My U-joint pin is too small and will not leave enough meat to peen. Has anyone gone through the process of making one? I'd prefer to do that over an order for a single pin from a supplier. What kind of steel and how long? Thanks- Jim
You can counter-sink the hole both sides in the uni with a drill bit, then place and peen the pin.
Use a soft 1/4 bolt and file or turn it down until it fits. Do NOT use a hardened roll pin, which WILL come out enough to cut the drive shaft tube in two.
Don't the vendors sell them? I prefer to use originals!
Larry- as I said, my point is to use what I have instead of forking more money out for a single pin.
Just need to know length to begin with- Thanks. I don't have the luxury of an original.
According to Lang's a U-JOINT pin is a mere TWENTY FIVE CENTS. It will be the cheapest 25 cent you ever spend.
Ford parts list info:
#2574 u-joint pin 9/32" x 1 1/2"
OK Let's try this again- I don't think spending $6.50 in shipping for 25cents is smart nor needed. I merely asked for someone who has made a pin for a general idea about length and type of metal stock. (sigh)
Dan- many thanks to you, sir! It is very appreciated!
Sorry, I should have said a soft 5/16 's bolt and turn or file it down to fit.
I'm with Stan... but in Metric land we turned the threads off an M8 cheese head bolt ( think thats what you call it)
It stuck out a few Millimeters either end and it was easy to peen the ends over... 500 miles later, no issues... yet
The one I bought from a vendor was only 1/4" diameter, too small, so I made my own.
As Dan said, "Ford parts list info: #2574 u-joint pin 9/32" x 1 1/2"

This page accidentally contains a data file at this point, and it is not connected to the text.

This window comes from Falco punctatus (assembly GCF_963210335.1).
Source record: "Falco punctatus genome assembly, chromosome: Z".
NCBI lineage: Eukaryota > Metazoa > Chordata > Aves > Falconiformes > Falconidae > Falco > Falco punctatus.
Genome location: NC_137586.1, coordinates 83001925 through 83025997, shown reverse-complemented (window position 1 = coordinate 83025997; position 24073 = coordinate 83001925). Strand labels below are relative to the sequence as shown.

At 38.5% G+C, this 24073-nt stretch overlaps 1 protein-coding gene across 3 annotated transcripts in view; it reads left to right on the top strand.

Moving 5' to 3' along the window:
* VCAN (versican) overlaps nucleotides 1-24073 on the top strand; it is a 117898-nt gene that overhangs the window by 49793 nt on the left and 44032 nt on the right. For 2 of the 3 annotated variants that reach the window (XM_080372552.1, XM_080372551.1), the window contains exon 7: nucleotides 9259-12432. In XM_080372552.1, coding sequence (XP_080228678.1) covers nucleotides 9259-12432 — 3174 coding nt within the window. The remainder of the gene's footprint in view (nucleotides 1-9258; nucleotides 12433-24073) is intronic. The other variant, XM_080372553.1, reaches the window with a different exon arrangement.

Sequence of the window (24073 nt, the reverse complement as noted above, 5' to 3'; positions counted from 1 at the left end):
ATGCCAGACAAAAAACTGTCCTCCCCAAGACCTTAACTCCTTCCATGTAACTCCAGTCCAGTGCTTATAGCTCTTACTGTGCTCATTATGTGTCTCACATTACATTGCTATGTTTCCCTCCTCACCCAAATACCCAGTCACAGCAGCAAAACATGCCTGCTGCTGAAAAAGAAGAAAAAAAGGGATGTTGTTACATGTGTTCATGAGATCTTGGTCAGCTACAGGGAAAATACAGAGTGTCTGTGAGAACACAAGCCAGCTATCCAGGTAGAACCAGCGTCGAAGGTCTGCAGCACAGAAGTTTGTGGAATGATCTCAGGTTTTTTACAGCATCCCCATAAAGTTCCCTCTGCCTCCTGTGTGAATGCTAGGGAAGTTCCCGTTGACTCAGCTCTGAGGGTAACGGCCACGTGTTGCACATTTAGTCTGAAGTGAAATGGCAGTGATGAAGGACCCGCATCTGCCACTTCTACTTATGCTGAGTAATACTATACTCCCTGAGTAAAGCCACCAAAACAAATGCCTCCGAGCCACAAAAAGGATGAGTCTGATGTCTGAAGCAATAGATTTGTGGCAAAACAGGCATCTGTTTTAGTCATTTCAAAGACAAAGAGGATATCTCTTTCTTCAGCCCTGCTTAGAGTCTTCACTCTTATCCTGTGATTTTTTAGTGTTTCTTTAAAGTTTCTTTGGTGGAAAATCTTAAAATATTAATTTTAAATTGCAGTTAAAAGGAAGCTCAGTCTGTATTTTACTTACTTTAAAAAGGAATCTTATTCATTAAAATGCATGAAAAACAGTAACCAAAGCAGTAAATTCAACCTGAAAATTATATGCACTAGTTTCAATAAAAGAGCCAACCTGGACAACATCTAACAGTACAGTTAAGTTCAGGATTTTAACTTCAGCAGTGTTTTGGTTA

I used 9/32" drill rod, cut to length. Either 1 1/2" or sized to fit your u-joint. Don't heat it or it will get too hard.
There is a reason that pin is soft. A hard pin, if it comes loose, will cut the drive shaft tube in two. Think of all the consequences of that.
You could just leave it out and no one will know and you will be 25 cents ahead.
If you still need one I can send you one. I stock this and many other parts. I charge actual shipping and that shouldn't be much on one pin.
Oso Handy Restorations
If you are using the original bearings in the pinion, do not leave out the pin. That pin is what determines the depth of mesh of the pinion gear. You can just use a soft steel rod 9/32 and cut to length. The square shaft will take the torque and the pressure on the gear will be against the thrust bearing inside the rear axle. The pin will only hold the joint from moving forward or the driveshaft backward. Very little pressure in that direction.
Many thanks Andy- but I just finished making one and it is already in the driveshaft and fully assembled. Thanks to all who helped me determine hardness and size for the pin! Love this forum!